WASHINGTON, Aug. 9 — Healthcare costs at large U.S. companies are expected to increase 6 percent for a third consecutive year in 2017, according to a survey conducted by a group focusing on national health policy.
Survey results were disclosed Tuesday at a news conference held by the National Business Group on Health, a non-profit association of 425 members, many of them Fortune 500 companies or large public sector employers.
The single-digit growth, against the prospect of dramatic increases in health insurance premiums, is seen as steady.
Preliminary estimates put increases in Marketplace premium rates under the Affordable Care Act at about 9 percent in general, according to a Kaiser Family Foundation report, updated late last month.
But the 6 percent increase for large employers still outruns some major economic indicators.
“Consistent and stable doesn’t mean good,” said Brian Marcotte, president and CEO of the National Business Group on Health. “Costs are still running at more than twice the rate of inflation and general wage increases, thereby threatening affordability.”
According to Marcotte’s group, the survey, taken between mid-May and mid-June — a time when many firms make crucial decisions on health coverage for the coming year — included responses from 133 employers. The sample was taken from a variety of industries that offer coverage to more than 15 million workers and their dependents.
About 31 percent of the companies surveyed said specialty pharmacy costs were the primary driving force behind the surge of health costs. Only 6 percent expressed that in the 2014 survey.
Many large employers are expecting to limit the increase to 5 percent by making slight changes to coverage designs. But Marcotte said employers’ focus is shifting from plan design to delivery system.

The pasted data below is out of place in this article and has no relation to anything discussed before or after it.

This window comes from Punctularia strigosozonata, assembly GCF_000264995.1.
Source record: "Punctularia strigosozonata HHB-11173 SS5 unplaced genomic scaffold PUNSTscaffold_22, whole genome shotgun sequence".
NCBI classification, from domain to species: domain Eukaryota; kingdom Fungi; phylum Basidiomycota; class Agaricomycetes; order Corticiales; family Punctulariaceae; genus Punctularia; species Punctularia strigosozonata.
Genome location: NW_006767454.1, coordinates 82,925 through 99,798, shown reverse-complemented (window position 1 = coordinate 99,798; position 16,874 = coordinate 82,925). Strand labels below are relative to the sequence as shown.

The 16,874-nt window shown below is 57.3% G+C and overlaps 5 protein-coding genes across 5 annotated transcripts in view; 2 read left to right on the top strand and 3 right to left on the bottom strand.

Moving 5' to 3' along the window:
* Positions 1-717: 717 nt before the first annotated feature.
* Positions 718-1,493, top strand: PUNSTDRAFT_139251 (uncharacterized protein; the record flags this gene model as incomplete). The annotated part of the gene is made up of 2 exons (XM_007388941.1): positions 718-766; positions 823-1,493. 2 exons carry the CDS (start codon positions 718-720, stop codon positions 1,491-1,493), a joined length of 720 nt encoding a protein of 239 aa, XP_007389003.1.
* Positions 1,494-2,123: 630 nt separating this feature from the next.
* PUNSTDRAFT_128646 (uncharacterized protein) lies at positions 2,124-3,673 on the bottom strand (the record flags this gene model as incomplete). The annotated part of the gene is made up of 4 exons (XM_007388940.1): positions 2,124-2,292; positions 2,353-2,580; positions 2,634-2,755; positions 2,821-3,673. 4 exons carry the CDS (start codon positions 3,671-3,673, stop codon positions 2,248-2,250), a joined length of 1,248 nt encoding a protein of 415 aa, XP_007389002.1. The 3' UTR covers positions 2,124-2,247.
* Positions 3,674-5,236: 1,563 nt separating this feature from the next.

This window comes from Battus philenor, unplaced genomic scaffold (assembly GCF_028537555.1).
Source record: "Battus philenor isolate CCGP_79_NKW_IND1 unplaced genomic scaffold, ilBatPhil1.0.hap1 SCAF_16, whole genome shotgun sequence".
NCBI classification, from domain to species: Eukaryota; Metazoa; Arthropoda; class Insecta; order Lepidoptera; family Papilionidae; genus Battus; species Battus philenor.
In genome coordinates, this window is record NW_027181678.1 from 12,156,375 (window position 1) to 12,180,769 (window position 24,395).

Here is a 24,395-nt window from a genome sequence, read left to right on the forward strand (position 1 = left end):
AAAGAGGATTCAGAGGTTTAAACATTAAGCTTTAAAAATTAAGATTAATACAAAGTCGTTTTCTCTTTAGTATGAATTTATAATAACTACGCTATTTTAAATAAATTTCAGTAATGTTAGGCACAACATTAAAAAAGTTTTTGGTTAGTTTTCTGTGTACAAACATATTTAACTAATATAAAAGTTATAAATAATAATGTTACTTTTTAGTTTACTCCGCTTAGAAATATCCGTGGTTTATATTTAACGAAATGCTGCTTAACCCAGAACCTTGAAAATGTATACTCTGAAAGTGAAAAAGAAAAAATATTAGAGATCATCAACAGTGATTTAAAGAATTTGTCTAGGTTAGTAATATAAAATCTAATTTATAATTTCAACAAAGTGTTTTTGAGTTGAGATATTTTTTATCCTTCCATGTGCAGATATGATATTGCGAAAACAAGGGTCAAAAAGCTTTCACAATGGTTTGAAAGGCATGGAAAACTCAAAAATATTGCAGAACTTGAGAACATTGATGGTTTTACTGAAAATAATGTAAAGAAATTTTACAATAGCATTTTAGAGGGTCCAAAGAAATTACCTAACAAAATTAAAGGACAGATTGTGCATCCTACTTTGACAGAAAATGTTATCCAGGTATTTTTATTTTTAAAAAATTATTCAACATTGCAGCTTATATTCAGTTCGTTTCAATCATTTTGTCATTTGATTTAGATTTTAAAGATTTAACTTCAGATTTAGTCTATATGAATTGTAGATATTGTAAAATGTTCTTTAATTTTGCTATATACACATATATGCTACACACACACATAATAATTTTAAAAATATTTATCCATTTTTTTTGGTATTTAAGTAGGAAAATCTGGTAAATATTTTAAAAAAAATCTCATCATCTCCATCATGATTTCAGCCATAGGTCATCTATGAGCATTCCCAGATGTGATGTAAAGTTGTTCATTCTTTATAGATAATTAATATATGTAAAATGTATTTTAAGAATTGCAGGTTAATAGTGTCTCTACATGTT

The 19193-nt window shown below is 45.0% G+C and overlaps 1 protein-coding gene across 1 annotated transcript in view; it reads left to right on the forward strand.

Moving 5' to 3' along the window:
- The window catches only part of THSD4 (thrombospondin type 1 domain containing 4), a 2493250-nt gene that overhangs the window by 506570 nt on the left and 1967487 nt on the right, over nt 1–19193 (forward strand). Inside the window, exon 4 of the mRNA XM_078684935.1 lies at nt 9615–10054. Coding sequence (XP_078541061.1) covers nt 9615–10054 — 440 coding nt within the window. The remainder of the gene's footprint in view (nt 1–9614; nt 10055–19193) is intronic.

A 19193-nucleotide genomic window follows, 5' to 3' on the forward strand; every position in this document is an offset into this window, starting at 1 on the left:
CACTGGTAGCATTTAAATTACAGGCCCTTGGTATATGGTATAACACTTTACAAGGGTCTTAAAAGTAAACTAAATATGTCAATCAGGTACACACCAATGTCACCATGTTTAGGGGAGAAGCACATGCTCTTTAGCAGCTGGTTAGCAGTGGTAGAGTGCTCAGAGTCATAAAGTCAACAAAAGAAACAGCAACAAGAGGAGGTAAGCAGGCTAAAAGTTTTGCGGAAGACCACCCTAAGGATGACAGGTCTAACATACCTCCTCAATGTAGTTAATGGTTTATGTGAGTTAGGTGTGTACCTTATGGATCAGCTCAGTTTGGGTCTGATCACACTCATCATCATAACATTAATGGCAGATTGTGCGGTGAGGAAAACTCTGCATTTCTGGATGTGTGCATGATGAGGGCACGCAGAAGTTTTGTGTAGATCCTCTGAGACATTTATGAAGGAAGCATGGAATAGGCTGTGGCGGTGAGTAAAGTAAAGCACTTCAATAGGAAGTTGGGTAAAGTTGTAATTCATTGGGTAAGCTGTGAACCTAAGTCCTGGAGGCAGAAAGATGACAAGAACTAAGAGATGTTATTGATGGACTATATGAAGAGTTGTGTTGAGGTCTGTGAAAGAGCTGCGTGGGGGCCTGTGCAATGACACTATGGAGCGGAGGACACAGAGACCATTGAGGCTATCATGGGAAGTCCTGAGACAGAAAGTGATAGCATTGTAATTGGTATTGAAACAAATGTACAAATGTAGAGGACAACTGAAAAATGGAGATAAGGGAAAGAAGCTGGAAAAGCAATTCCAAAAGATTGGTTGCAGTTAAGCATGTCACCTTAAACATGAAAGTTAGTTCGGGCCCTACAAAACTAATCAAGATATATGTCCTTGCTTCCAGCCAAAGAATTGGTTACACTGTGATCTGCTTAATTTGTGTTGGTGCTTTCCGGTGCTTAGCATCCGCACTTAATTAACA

Some 70 percent of employers say they are offering the choice of telehealth services to employees as a supplement to primary care in states where it’s legal. Nine in 10 companies told surveyors they plan to provide such benefits in 2017. By 2020, telehealth coverage is expected to be nearly universal among large employers.
Meanwhile, consumer-directed health plans are gaining popularity. That’s a system that combines lower premiums with higher deductibles, and sometimes with a tax-free health savings account funded by both employer and employee. Consumer-directed plans can also involve a health reimbursement arrangement administered solely by the employer for medical costs.
The intention is to encourage responsible health care purchasing and therefore yield savings for both employers and workers. Over half of survey respondents reported that adoption of consumer-directed plans was one of their most effective methods of containing medical costs.
Meanwhile, businesses are considering how to deal with the excise “Cadillac tax” — a 40 percent marginal tax on exceedingly expensive health insurance that’s set to go into effect in 2020. As the threshold is calculated in terms of general inflation instead of a faster-growing medical inflation, about 53 percent of employers expect that at least one of their health plans will reach the tax threshold at that point.